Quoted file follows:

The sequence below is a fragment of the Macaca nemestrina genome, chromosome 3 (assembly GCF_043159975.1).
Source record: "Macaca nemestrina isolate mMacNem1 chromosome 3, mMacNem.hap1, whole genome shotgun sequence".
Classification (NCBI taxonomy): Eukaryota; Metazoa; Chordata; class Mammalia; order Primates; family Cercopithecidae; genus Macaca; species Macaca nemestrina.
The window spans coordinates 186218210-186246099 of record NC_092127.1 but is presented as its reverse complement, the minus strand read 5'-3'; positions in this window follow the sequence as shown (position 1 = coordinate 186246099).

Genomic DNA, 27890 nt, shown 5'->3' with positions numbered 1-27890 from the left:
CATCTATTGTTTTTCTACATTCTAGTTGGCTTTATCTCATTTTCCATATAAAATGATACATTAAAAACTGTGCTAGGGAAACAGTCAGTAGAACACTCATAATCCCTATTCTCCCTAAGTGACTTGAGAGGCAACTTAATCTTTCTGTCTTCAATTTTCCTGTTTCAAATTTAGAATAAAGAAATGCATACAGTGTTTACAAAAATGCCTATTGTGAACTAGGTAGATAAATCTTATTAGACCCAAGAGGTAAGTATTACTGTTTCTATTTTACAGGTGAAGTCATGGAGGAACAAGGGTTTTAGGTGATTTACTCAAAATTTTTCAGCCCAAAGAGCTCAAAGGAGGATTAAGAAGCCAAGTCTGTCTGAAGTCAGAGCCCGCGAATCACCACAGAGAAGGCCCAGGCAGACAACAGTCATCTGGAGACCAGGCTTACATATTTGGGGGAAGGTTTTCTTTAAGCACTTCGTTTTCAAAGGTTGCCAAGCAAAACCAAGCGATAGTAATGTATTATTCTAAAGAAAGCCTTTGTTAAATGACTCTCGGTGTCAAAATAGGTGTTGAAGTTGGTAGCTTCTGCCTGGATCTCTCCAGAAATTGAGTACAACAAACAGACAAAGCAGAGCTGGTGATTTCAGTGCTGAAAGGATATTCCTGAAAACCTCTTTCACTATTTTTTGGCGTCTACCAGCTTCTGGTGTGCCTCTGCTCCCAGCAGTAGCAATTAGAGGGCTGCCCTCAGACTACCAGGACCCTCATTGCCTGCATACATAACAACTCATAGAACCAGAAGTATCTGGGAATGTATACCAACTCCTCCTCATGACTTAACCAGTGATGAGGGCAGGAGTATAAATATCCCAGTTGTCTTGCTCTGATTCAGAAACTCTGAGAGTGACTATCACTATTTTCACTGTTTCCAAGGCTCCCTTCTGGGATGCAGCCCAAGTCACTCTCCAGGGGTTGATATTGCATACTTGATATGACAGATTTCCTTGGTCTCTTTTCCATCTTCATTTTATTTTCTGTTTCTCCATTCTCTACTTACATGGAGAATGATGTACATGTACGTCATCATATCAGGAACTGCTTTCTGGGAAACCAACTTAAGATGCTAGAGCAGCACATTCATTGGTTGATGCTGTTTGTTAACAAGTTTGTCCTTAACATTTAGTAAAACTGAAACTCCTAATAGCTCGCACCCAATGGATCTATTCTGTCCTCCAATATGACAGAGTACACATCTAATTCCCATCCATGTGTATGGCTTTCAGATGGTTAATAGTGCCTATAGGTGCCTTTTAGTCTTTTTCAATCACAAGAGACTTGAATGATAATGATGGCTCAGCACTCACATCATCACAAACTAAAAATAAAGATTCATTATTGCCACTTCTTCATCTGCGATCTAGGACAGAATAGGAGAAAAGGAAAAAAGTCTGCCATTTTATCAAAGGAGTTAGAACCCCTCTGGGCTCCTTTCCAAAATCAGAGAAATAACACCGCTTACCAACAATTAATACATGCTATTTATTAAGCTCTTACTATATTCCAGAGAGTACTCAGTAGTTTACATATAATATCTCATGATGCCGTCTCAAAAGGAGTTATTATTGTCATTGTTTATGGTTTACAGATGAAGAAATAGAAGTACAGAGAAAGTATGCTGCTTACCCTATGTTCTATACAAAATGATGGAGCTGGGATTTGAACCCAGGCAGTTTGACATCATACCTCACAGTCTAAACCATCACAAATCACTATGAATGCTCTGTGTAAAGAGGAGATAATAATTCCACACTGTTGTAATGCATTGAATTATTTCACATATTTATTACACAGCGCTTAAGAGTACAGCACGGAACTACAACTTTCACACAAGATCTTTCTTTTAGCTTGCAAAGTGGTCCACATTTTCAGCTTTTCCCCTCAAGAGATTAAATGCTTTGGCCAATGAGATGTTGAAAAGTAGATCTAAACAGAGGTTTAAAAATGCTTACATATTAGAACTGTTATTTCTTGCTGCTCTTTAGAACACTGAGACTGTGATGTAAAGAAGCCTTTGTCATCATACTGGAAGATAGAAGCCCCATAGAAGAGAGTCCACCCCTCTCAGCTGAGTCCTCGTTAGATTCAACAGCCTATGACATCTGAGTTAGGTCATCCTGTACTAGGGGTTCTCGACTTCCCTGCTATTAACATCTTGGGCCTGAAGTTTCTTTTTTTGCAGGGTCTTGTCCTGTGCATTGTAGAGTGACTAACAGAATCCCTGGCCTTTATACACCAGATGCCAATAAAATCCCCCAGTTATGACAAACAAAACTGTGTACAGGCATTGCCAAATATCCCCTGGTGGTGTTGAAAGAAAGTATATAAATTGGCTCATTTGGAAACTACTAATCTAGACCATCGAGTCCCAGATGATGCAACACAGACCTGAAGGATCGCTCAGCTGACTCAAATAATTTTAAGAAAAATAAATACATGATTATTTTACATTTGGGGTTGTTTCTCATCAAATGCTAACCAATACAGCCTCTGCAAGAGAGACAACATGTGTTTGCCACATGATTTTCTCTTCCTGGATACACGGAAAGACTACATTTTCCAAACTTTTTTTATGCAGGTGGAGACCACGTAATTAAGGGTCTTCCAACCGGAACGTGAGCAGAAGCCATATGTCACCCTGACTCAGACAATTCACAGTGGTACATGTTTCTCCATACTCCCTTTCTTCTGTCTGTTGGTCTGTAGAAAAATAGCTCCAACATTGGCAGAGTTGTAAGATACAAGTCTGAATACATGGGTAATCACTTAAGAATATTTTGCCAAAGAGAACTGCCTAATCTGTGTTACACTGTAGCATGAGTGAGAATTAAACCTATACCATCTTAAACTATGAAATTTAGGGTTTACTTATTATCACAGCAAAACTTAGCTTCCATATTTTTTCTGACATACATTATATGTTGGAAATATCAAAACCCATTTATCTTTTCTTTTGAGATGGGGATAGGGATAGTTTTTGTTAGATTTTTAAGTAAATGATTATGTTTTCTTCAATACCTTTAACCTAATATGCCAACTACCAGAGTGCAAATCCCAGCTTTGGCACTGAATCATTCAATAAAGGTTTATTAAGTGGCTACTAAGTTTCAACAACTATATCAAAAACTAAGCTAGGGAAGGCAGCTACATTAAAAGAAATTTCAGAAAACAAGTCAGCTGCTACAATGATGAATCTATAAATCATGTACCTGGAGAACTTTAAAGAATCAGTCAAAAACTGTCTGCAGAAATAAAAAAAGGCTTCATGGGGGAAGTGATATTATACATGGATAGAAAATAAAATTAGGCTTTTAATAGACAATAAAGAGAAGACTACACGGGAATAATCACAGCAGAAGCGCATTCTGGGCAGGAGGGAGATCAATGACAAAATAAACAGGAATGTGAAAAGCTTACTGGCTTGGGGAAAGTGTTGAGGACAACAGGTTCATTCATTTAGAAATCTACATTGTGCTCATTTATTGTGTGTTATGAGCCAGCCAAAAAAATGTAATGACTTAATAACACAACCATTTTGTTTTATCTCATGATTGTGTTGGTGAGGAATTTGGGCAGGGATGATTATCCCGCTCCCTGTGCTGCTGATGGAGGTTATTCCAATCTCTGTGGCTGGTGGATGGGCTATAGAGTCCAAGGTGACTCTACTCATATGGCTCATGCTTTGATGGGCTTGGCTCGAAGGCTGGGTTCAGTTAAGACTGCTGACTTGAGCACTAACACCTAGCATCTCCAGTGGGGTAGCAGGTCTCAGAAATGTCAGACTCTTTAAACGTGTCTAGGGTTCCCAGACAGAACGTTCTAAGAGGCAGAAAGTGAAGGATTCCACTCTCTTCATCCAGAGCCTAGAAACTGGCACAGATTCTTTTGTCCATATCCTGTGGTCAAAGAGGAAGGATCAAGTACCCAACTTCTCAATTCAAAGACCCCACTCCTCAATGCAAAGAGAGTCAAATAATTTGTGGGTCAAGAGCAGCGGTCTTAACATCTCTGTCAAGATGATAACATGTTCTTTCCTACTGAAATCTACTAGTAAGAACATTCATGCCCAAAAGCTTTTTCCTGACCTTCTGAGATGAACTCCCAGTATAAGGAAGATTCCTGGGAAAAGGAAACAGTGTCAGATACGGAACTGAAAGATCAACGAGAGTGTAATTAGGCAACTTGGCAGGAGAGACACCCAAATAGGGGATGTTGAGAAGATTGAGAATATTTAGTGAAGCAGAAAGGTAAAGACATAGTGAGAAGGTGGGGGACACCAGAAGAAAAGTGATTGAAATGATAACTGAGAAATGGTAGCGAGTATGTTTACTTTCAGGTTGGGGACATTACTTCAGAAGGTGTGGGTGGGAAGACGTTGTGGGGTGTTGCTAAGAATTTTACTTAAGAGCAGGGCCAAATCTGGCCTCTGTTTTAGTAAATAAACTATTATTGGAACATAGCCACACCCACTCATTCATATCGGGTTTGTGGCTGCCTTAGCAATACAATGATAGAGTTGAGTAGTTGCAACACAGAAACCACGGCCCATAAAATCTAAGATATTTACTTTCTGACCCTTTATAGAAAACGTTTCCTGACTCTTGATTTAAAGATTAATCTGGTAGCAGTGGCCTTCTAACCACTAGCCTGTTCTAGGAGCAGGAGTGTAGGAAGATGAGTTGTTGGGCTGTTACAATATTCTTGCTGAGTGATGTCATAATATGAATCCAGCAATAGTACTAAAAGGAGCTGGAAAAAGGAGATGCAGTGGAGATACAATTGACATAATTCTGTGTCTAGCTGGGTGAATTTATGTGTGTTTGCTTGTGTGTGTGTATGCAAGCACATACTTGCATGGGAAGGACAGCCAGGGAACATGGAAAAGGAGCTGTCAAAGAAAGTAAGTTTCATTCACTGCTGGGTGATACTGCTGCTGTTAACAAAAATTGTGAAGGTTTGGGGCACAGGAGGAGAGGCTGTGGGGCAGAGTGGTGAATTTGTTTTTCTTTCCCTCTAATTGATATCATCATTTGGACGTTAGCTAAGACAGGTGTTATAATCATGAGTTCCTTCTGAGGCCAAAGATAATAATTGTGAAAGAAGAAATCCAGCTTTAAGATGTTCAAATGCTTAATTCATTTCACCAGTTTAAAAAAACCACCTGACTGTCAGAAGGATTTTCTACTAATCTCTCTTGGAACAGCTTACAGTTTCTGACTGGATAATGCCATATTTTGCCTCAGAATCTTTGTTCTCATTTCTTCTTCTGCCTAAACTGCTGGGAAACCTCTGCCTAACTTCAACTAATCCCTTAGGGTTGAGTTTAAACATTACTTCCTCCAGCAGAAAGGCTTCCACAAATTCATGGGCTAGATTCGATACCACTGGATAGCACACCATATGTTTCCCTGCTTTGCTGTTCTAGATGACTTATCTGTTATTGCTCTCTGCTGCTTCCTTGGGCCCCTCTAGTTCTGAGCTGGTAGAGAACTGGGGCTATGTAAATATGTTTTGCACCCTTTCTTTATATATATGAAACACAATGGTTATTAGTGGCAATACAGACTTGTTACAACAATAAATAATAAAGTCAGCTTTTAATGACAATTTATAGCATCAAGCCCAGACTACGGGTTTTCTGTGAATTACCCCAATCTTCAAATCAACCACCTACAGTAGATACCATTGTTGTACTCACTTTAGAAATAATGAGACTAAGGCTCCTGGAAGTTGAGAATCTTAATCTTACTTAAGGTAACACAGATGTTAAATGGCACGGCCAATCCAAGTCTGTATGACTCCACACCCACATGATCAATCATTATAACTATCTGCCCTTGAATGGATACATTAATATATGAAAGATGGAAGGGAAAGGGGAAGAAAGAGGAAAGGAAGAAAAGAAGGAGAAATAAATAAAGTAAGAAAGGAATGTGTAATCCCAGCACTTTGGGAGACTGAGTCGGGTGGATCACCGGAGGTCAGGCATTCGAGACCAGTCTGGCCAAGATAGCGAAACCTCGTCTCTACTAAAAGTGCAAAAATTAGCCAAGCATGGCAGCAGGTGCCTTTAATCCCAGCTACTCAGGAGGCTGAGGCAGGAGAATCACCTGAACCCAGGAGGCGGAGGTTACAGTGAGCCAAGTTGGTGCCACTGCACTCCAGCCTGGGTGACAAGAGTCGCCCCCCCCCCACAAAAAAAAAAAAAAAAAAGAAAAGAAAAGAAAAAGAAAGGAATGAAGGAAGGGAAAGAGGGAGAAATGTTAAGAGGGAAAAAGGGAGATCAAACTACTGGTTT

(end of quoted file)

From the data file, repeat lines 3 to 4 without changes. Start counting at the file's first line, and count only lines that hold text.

Classification (NCBI taxonomy): Eukaryota; Metazoa; Chordata; class Mammalia; order Primates; family Cercopithecidae; genus Macaca; species Macaca nemestrina.
The window spans coordinates 186218210-186246099 of record NC_092127.1 but is presented as its reverse complement, the minus strand read 5'-3'; positions in this window follow the sequence as shown (position 1 = coordinate 186246099).